Causality Between Freezing Winters and Global Warming?
Updated January 4, 12:24, Copenhagen Time.
Further reading: In Bundle Up, It’s Global Warming, New York Times op-ed contributor, Judah Cohen, advances the argument that melting sea ice in the Arctic increases snow fall in the Himalayas. And that this cools the jet stream which then brings cooler weather to large parts of the world, including Europe. Follow the link above to read Cohen’s full argument. Below is the original Earth & Science post on the topic.
Again this year, Europe was shut down by an unusually cold winter. The airport of Charles de Gaulle, the European bottleneck of intercontinental air traffic in Paris, was even more chaotic than usual (I was there – see photo.) And today I was skiing across one of the many frozen lakes outside of Gothenburg, Sweden, in temperatures nearing -20° C.
But what does all of this freezing say about global warming?
Well, here are some of the questions that arose in my frozen brain while I was skiing: What exactly is the difference between weather and climate? And are the colder-than-usual winters in Northern Europe related to climate change or are they refuting it?
In other words: Why are my fingers so frigging cold from taking photographs if the Earth is warming?
Russian scientists have already suggested that the colder than usual winters do not dispute global climate change but are in fact induced by it. Due to melting sea ice in the Barents Sea, the argument goes, the atmospheric dynamics are changing in a way that bring ice-winters to Europe.
But others say that such arguments, while somewhat plausible, may not be the best or even a necessary explanation for the link between a warming world and colder winters. A better approach to understanding this may simply be to distinguish between weather and climate; and to understand that sometimes there isn’t any link.
Scandinavia, to stay in Northern Europe for an example, has just experienced a second and consecutive, unusually cold winter. But that may just be a normal anomaly between weather and climate.
While the weather fluctuates from warm to cold on a small-scale time-frame, the global temperature trend is rising consistently towards a long-term image of a warming world. The frigid winters in Northern Europe, according to the last argument, are thus totally normal short-term variations within a different long-term trend.
Let’s look at definitions.
According to the Oxford American Dictionary, the distinction between weather and climate goes something like this:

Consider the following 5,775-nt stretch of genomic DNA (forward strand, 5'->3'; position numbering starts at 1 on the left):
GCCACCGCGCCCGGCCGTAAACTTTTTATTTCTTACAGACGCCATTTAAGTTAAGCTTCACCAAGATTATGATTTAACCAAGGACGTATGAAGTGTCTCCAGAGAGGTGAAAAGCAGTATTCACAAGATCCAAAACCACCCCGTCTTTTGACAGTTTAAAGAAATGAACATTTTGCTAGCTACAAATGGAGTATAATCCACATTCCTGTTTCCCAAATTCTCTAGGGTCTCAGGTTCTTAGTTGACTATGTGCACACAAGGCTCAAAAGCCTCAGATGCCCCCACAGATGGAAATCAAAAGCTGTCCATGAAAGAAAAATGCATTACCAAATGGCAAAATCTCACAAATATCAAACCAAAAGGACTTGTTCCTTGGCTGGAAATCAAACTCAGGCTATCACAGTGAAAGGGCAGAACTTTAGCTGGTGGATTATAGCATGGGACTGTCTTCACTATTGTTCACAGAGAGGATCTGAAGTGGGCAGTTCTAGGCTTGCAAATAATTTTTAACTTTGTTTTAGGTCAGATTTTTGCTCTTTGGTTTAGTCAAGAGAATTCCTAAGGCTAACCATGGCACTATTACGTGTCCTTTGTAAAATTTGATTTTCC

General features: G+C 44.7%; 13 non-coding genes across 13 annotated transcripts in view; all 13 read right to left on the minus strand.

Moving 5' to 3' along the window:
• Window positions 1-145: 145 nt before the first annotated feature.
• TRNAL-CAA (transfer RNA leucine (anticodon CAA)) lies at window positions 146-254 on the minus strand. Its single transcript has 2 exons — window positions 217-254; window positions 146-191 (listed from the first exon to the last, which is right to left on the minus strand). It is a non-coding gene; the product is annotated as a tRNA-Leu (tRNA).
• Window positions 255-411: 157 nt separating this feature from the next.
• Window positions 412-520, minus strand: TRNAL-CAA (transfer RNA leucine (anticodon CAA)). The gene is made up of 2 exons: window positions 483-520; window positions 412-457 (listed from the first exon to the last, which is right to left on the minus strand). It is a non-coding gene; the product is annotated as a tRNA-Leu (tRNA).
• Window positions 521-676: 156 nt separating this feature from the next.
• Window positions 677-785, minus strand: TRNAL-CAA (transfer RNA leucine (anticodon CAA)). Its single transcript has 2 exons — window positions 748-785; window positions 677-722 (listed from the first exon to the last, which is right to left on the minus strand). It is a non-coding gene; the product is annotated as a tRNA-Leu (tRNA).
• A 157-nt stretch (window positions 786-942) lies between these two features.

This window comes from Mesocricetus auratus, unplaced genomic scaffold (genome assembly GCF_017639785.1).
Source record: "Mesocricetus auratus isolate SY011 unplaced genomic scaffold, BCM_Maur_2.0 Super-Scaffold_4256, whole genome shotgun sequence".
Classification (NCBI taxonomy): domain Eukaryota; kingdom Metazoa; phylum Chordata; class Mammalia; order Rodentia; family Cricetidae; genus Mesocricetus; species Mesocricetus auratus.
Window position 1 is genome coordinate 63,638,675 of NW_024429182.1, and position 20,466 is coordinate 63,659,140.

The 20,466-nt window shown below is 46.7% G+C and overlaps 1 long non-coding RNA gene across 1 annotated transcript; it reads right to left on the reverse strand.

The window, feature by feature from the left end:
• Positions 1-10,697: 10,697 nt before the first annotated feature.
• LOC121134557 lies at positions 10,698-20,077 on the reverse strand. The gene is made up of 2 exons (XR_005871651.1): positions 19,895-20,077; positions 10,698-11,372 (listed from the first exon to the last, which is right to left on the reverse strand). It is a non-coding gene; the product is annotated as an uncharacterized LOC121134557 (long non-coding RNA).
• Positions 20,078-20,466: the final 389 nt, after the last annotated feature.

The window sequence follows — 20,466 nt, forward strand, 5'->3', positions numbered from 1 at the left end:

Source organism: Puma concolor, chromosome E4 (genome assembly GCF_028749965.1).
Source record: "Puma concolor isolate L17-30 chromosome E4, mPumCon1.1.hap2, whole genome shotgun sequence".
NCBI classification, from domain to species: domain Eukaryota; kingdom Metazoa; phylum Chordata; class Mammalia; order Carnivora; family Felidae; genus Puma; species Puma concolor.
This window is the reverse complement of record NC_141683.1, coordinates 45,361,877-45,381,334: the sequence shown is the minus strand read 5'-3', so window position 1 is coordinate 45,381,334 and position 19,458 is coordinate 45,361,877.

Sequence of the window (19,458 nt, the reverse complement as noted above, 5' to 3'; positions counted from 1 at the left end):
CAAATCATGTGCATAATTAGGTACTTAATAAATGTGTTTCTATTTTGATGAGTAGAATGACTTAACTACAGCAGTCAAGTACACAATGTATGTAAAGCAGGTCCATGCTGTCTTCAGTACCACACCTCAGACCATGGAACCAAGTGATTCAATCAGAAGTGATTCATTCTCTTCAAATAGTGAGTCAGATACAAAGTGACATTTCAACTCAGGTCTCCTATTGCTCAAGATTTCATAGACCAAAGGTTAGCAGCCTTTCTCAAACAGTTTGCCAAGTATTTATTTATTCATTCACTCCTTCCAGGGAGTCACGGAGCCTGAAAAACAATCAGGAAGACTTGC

- Weather is characterized by momentary observations. The weather is the here and the now – the rain and the snow.
- And the climate, on the other hand, is the weather measured in a specific area over an extended period of time.
- Thus the colder-than-usual winters of 2009 and 2010 in Northern Europe are examples of cold weather. And the climate is the overall trend that characterizes this weather as not just cold, but unusually cold.
These are thoughts from a brief trip of skiing. Please comment above to shoot down inconsistencies.
Is it the job of researchers to define causalities?
Thinking about the difference between weather and climate may not just be a useful way of understanding cold winters — it may also be a fruitful way of approaching climate research in general.
Interesting questions for the future – and continuously approached by climate scientists – are the multiple ways in which weather is and will become affected by changes induced by global warming.
They have to do with causality.
But is it fruitful for scientists to venture into the dodgy field of causalities? I would argue that it is not just fruitful — it is necessary. But when doing to, it is equally important to understand the incremental process of such a journey. It needs to be OK to get lost, make mistakes and then slowly get back on course.
When scientists are saying that the future will bring more of the strongest categories of hurricanes due to global warming, for example, it is a prediction that bridges climate change and changes in weather causally. And such predictions don’t just help us prepare for the future. They make policy making more informed and stress the urgency of action in an intelligent manner.
But such claims are notoriously dangerous to pose and though a standing challenge seems to be to answer the ‘when’ and the ‘to what extent’ global warming and changes in weather are related, pinpointing their relationship can only be done slowly — with a bunch of detours and mistakes — and will have to target a variety of specific weather phenomena in a variety of specific locations.
The challenge is, in other words, a complex affair that seems to resemble an incremental journey much more than an explanation. The better journalists and the public understand this, the less dramatic the scientific journey will be — and the more interesting.
Whether colder winters in Northern Europe can be seen as an outcome of global warming is uncertain. Right now, it seems, it is more likely that the frigid temps of Scandinavia is a reminder that the link between weather and climate is not always explained the best in causal terms.
Time and science are the factors that will help understand how climate and changes in weather are related – in this particular case and in other particular cases in the future.